This article is in the news archives --- for current news go to the Third Branch News.
109th Congress and Pending Legislation Wrap Up
The 109th Congress ended December 8, 2006, without passing most of the fiscal
year 2007 appropriations bills, including one funding the Judiciary. Instead, a
continuing resolution providing funding until February 15 will keep government
operating into the new year. The first session of the 110th Congress begins
officially on January 4, 2007.
Among the bills passed by the 109th
Congress in the hours before adjournment was legislation to extend a capital
gains rollover provision to federal judges. The Judiciary worked with Congress
to include this provision in the package of tax credit extensions. The provision
will enable judges, who sell financial interests to avoid conflicts of interest,
to defer capital gains taxes until the substitute financial interests are
subsequently liquidated. Members of the executive branch already are covered by
such a provision. The President is expected to sign the bill.
bills were passed at the end of the 109th Congress. Some of the legislation it
considered was opposed by the Judiciary and some was needed by the federal
courts. Among the unsuccessful bills was H.R. 5219, the Judicial Transparency
and Ethics Enhancement Act of 2006. The bill would have imposed an independent
Inspector General on the Judiciary, a move opposed by the
Judicial Conference. The July 2006 issue of The Third Branch has more
on the House hearing on this bill.
The Conference also strongly opposed
H.R. 1279 and S. 155, criminal gangs legislation introduced in
both Houses that would have brought for the first time a large number of
juveniles into a federal system ill-equipped to handle them. The House bill
contained a number of mandatory minimum sentence provisions, which, as the
Conference expressed in a letter to congressional leadership, “would
inappropriately constrain the Judiciary in ensuring fair sentencing for each
individual offender under federal law.” The bills are now dead this
Moot for now are any pending legislative responses to the January
2005 Supreme Court decision in U.S. v. Booker. Judge Paul G. Cassell
(D. Utah), chair of the Judicial Conference Committee on Criminal Law, informed
Congress in March there was no need for “Booker fix”
legislation because federal judges’ practices in sending convicted criminals to
prison remain much the same as they were before the Supreme Court invalidated
mandatory sentencing guidelines last year. The April 2006 Third Branch
newsletter covered the House oversight hearing on federal sentencing practices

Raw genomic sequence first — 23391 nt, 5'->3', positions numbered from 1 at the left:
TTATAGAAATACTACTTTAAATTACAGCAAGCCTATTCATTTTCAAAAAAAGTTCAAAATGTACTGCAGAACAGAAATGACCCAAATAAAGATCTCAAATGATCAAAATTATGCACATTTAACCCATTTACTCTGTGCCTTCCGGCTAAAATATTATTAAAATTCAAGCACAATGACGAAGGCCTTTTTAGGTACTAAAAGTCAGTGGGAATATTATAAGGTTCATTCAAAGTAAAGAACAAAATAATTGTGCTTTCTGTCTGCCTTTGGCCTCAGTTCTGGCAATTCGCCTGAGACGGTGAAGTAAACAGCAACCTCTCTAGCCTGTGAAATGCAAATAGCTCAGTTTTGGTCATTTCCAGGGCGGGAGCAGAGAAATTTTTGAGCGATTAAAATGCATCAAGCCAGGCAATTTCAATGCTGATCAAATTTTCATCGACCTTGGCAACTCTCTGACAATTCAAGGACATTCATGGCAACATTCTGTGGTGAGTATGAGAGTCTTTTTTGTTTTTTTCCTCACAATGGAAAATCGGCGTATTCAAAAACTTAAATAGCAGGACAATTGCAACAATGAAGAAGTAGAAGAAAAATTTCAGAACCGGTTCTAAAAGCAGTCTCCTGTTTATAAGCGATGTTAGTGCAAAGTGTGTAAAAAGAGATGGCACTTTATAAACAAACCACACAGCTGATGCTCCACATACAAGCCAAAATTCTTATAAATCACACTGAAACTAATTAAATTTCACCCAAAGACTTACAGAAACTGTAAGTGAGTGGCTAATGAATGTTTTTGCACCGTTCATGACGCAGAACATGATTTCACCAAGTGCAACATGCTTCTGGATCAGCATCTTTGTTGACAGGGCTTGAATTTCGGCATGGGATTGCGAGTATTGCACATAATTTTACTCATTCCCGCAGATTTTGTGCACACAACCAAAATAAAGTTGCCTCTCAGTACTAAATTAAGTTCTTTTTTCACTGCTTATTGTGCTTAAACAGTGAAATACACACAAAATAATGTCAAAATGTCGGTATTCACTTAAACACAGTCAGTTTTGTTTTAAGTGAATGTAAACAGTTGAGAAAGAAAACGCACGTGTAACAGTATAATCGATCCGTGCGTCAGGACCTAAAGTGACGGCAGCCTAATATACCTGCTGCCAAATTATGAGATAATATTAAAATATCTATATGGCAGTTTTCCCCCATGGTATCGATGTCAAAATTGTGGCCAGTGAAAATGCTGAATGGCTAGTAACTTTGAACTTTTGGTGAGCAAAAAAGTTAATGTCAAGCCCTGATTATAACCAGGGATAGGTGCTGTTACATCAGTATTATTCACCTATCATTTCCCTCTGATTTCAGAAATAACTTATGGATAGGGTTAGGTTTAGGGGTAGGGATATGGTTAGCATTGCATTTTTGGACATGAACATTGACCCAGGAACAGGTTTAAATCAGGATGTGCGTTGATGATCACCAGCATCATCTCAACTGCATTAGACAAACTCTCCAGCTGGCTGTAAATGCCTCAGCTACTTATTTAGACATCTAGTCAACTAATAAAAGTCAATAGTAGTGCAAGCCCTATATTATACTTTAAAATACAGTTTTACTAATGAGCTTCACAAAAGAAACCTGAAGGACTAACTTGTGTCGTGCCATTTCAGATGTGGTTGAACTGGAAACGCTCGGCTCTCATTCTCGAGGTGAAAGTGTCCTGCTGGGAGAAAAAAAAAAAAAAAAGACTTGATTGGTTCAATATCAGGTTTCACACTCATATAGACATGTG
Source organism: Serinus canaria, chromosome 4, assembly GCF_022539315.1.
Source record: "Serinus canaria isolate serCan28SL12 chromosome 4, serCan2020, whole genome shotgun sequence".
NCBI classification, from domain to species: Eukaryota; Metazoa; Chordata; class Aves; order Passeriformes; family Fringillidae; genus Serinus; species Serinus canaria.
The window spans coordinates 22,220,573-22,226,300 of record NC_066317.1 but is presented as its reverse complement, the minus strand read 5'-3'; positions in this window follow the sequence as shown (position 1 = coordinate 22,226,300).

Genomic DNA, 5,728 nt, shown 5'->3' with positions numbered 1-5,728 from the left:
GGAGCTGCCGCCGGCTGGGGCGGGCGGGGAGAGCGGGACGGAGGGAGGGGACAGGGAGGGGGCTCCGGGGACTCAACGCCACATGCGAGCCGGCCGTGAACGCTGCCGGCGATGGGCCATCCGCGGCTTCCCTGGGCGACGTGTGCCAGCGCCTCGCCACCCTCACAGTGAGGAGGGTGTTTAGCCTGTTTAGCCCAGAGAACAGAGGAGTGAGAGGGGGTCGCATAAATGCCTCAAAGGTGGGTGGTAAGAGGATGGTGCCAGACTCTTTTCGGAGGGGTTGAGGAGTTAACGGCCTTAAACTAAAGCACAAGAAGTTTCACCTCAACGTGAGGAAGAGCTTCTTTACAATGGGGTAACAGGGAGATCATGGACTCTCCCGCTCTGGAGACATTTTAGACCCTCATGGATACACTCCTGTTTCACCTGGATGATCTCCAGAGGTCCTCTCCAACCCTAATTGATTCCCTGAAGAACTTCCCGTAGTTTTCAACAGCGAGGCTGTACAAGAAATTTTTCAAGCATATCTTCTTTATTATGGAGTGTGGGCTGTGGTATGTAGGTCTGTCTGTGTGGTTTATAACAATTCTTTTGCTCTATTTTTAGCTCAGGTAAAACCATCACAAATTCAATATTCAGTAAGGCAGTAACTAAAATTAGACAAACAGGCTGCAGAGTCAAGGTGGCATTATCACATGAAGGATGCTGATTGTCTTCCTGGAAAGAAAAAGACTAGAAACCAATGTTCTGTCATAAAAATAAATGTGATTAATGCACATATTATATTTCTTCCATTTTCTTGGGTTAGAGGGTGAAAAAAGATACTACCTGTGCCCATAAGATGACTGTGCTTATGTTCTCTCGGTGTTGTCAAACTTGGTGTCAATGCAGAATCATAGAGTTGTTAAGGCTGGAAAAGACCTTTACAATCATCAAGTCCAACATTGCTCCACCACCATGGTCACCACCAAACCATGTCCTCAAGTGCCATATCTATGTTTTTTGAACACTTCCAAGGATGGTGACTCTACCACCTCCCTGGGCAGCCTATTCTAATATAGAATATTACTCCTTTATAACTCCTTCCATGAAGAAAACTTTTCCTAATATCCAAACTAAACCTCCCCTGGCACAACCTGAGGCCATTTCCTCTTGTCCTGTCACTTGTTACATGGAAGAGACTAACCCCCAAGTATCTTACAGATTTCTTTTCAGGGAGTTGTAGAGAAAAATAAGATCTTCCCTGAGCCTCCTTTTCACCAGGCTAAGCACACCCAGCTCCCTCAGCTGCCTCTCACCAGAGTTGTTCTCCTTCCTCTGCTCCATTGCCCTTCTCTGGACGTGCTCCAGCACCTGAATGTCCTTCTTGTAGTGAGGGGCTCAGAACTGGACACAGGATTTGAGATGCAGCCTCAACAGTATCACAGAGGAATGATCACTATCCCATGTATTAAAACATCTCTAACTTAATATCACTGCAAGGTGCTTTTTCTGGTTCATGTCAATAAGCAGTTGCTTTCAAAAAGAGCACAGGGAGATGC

Congress again failed to pass a comprehensive
judgeship bill; the last such bill was passed in 1990. The Judicial
Conference recommended the creation of nine permanent and three temporary
judgeships in the courts of appeals, and 44 permanent and 12 temporary
judgeships for the district courts. Two bills creating judgeships were
introduced, but they coupled new judgeships with a split of the Ninth Circuit.
These bills ultimately failed to move.
Despite continued concerns about
judges’ safety, a court security bill failed to become law.
H.R. 4472 and a similar Senate bill, S. 1968 contained provisions that would
have required the U.S. Marshals Service to coordinate and consult with the
federal Judiciary on security requirements of the judicial branch, criminalized
the malicious filing of fictitious liens, and allowed judges who have completed
a training requirement to carry firearms. A related House bill, H.R. 1751, also
would have established mandatory minimum penalties for certain federal offenses
but also included a provision on broadcast media coverage of
federal court proceed ings at both the appellate and trial court level, at the
discretion of the presiding judge.
Throughout the 109th Congress, the
Judicial Conference supported judicial security provisions, but opposed both the
mandatory minimums, which severely distort and damage the federal sentencing
system, and the provision on cameras in courtrooms. Other House and Senate bills
attempted to introduce cameras into the Supreme Court and to district
courtrooms, but they also were blocked by opposition.
Confirmations and Nominations
The 109th Congress confirmed 2 Supreme Court justices and 52 judges, 16 to the
U.S. Courts of Appeals and 35 to the U.S. District Courts, and one judge to the
U.S. Court of International Trade. There were 52 vacancies on the federal courts
as of December 1, 2006, with 16 vacancies in the U.S. Courts of Appeals and 36
vacancies in the U.S. District Courts. Thirty-six nominees were pending. With
the end of the 109th Congress all pending judicial nominations returned to the
In the 108th Congress, 104 judges were confirmed; 18 to the
U.S. Courts of Appeals and 86 to the U.S. District Courts, including one judge
to the U.S. Court of International Trade. At the end of the 108th Congress in
2004, there were 29 vacancies on the federal courts, with 13 vacancies in the
U.S. Courts of Appeals and 16 in the U.S. District Courts.